$1.7m toilet causes stink in San Francisco

Noe Valley is an upper-middle class neighbourhood in the centre of San Francisco (Yaman32/CC BY-SA 3.0)
A row has broken out following claims that it will cost $1.7m and take two years to build a small public toilet in San Francisco.

The 14-sq-m restroom containing just one toilet is planned for the popular town square of the Noe Valley district in the centre of the city, which hosts markets and other events.

According to the San Francisco Chronicle, the city’s Recreation and Parks Department, which is in charge of the scheme, has received criticism from state officials over its cost.

A planned ceremony for the restroom was cancelled last week after California state Assemblymember Matt Haney, who initially backed the project and secured the money for it, objected to the price.

“The cost is insane. The process is insane. The amount of time it takes is insane,” he told the Chronicle.

And the state’s governor Gavin Newsom has also waded in.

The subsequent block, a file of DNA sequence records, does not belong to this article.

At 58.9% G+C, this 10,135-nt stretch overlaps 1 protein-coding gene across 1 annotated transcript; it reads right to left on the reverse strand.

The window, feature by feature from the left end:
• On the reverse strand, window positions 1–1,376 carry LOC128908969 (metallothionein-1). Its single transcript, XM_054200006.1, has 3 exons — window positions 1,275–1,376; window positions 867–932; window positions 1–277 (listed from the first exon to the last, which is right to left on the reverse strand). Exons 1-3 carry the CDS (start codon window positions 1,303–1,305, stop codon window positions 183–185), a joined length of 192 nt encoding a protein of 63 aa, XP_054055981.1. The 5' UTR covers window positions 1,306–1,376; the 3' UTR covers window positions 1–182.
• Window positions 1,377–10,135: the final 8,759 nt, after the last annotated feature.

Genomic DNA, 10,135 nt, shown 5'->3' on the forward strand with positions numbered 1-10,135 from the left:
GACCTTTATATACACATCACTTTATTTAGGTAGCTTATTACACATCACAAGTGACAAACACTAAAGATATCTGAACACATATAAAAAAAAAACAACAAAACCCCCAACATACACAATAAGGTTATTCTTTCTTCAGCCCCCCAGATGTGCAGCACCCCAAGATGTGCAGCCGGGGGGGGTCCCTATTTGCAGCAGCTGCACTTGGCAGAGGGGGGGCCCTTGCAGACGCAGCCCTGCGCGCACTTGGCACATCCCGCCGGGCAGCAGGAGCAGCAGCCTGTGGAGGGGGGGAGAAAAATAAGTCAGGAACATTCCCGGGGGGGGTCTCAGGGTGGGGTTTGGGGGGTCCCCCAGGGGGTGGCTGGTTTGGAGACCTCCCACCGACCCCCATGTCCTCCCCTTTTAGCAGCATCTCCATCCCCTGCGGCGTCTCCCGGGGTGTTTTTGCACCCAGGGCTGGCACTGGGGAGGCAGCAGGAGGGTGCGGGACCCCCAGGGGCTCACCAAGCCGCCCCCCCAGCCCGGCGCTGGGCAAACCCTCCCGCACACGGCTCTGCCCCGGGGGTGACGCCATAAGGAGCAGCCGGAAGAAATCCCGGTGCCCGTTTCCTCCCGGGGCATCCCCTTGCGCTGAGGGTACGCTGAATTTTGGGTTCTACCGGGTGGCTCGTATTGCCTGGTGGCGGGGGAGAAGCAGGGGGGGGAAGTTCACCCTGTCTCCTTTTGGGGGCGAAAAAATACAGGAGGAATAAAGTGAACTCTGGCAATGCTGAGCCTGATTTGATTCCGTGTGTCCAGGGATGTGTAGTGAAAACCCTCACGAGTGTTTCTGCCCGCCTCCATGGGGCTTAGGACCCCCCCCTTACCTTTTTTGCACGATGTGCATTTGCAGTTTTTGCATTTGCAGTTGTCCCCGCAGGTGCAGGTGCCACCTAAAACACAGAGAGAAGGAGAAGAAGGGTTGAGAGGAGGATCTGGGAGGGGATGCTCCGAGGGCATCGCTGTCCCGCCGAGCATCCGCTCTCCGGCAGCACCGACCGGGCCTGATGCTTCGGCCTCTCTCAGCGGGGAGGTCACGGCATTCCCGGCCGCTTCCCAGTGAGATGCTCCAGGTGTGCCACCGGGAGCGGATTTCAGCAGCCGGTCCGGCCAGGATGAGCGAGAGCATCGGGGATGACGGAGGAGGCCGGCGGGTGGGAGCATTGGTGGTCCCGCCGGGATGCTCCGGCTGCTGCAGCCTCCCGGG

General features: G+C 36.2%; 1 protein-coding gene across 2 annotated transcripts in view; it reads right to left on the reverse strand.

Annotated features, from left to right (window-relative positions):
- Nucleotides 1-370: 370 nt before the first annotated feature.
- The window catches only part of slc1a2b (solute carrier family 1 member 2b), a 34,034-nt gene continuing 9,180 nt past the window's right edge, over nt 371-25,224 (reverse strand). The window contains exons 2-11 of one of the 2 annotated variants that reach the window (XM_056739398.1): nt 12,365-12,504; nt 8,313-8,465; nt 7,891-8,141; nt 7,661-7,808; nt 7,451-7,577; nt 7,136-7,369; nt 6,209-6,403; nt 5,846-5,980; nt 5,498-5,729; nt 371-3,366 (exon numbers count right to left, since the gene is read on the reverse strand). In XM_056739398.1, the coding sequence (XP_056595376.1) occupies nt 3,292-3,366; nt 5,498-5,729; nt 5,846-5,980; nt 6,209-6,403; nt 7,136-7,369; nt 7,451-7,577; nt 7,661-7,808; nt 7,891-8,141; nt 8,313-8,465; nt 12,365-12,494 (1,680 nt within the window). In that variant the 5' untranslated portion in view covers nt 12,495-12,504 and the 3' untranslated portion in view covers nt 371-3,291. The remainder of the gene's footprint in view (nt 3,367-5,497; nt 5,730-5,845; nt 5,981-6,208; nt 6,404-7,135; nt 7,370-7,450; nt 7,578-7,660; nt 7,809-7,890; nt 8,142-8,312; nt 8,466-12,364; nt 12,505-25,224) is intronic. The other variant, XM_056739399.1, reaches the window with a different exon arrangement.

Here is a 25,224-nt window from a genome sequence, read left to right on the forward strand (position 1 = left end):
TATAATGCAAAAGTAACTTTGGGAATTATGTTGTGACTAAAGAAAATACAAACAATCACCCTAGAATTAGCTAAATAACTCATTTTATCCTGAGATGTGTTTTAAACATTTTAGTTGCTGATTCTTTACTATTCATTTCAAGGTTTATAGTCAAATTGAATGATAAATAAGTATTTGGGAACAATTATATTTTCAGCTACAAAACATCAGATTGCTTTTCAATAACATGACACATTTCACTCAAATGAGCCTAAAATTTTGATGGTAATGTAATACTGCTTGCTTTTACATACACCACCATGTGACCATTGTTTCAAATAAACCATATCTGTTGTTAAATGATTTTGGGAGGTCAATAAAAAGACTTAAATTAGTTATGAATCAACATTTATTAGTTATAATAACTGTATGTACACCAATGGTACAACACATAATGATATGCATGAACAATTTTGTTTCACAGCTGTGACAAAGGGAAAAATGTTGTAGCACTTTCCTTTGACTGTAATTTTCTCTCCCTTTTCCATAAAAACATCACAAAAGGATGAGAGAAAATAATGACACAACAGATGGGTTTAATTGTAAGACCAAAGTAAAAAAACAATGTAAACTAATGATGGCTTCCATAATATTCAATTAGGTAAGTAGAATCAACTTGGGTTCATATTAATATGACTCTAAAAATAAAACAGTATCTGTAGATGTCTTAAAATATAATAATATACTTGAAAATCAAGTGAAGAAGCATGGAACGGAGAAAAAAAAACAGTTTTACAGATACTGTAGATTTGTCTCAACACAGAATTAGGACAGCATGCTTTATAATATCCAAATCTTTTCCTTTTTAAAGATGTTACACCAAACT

“A single, small bathroom should not cost $1.7 million,” the governor’s communications director wrote in a statement to the newspaper.

“The state will hold funding until San Francisco delivers a plan to use this public money more efficiently. If they cannot, we will go back to the legislature to revoke this appropriation.”

But in a letter responding to Assemblymember Haney’s criticism, Recreation and Parks Department general manager Phil Ginsburg blamed the startling figure on soaring construction costs and the bureaucratic hoops city politicians themselves previously decided that even small public projects must jump through.

For instance, Ginsburg said, city laws require his department to seek approval from or partner with Public Works, the Planning Department, the Department of Building Inspection, the Arts Commission to review design, the Public Utilities Commission, the Mayor’s Office of Disability, and utility Pacific Gas and Electric Co, the Chronicle said.

Ginsburg further pointed out that his department was restricted in its procurement options because the city’s Board of Supervisors previously banned the city from doing business with companies in 30 states because those states discriminated against LGBT people, restricted abortion rights or suppressed voting rights, the newspaper reported.

Earlier this year, San Francisco was found to be the world’s most expensive city to carry out a construction project (see further reading).

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